I'm not a literature snob, I will read anything from Shakespeare to Charles Dickens to Jodi Picoult to, obviously, John Green. But I couldn't keep my silence about my opinion anymore. Maybe I just find John Green's writing pretentious, I don't know. I know it's the most popular book going at the moment so I am sure sure sure people will have a few words to say on my opinion. And that's totally fine. But please don't criticise and say I'm 'wrong'! Everyone is entitled to their opinions, The Fault in Our Stars just wasn't my cup of tea. I honestly could have sat and written for hours but I found this post really difficult to write as my brain felt a bit all over the place, so I've kept it to a minimum (you should all know by now my minimum is most's maximum) and hopefully it all came out in ordered, structured sentences. I will still go and see the film, and I still cried at the end of the book, which shows despite all my criticism's I did have an emotional connection with the characters. Although I also cry at everything ever, so who knows really. 

I hope you don't mind this rant excuse of a post. I feel like calling it a book review would be too generous! Feel free to suggest to me any books, even if they are by John Green (I've heard Paper Towns is quite good). 

Ciao for Now! 


  1. I completely respect your opinion Alice. I'm pleased that people like you can say you have criticisms of the book because how boring would life be if we all liked the same things?!

    I feel like I have a much more of a connection with the book than the average person because I am dying and there are things that John Green got absolutely spot on from my point of view like the wearing of oxygen and hating my lungs for not doing their job properly, the climbing up the stairs and wanting to do that by yourself, the feeling like a grenade and then the portrayal of Gus getting his infection, I know exactly how that feels and how painful that is. But like you I have criticisms of the book too and you definitely shouldn't feel like you should have to hide your opinion.

    Great Blog Alice!
    Much Love
    Stacie xoxo

  2. I, to some extent agree. The things is, I read the book in mid 2012. The reason I read it is because someone told me to and proclaimed it as "the best book ever!" I wish thoroughly let down, I am an avid reader and although as I've been growing older I find less and less time for it, I do still enjoy reading. I have read so many books that tfios is just "alright." It does not live up to the hype: sure John Green has a knack for words, and I do very much enjoy vlogbrothers, I just find tfios (and most of his other books for that matter), not worth the hype. Despite this, I did think that the movie was a spot on (well-almost) adaptation of the book-it's just that both weren't spectacles. Love your blog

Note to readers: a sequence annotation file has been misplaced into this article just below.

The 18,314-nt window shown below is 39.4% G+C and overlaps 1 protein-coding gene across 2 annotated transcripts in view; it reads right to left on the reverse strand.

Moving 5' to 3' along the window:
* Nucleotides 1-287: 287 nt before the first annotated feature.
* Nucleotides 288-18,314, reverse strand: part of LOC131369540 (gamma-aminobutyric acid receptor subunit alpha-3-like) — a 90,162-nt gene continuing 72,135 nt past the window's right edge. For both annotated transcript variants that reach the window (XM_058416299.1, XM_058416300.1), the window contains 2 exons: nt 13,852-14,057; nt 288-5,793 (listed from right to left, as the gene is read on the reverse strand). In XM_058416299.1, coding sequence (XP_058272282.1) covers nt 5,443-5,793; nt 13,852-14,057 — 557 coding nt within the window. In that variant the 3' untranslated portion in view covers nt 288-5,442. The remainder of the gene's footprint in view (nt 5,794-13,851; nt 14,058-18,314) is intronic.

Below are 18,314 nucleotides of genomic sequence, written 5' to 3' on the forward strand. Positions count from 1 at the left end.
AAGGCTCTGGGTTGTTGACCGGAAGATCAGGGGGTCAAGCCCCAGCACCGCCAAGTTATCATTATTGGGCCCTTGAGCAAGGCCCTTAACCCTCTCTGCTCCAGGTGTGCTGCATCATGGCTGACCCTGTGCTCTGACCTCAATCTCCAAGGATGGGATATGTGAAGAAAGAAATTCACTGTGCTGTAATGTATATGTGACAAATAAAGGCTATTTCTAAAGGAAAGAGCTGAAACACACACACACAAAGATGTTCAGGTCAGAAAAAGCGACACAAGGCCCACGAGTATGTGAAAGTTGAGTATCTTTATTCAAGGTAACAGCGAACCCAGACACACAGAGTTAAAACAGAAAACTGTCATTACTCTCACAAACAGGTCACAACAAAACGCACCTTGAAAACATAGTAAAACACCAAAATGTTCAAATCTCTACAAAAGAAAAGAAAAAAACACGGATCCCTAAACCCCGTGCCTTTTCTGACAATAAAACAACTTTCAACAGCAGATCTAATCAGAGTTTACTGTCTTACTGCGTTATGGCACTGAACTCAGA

3. I agree with everything you've said, recently read this book and had a horrible niggling feeling about it because I just didn't understand the 'hype' about it but couldn't quite put my finger on what I didn't like about it. But this blog post has sort of opened my eyes to what disappointed me in this book.

    It was such a good premise for a book but its almost like John Green cheapened it by making it a little too cheesy for my liking. But I guess what he did worked because many people out there loved the book and I dread to think how much money he's mad.

    I would definitely not say it was a 'bad book' but I don't think I would read it again which is a shame.

  4. It's so strange, earlier today I've had a conversation with a friend who also didn't like this book and also thought it's overrated. I am still reading it, so don't really have an opinion yet but it's so refreshing to hear a different opinion because everyone keeps telling that this book is amazing and not everyone dares to criticize it :)
    MiglÄ— x | Meet Me On The Balcony

  5. I've been a John (and Hank) Green fan since about 2008, when I first discovered vlogbrothers and Looking for Alaska. I really liked TFIOS when it first came out and have reread it a few time since the initial read. I agree with a lot of your points; it's cheesy and definitely overhyped, especially with the movie. It went from being a book that no one, at least in my circles, knew about to something that everyone was quoting everywhere. Some of the more meaningful quotes of the book turned into tumblr posts that took away from their meanings.

    In regards to other John Green novels I suggest Looking For Alaska (my personal favorite), or Will Grayson Will Grayson. I'm not a big Paper Towns fan as it's too similar to Alaska, but it's not a bad read.

  6. One of the most lovable love story ever. The love between Hazel Grace and Augustas waters is amazing.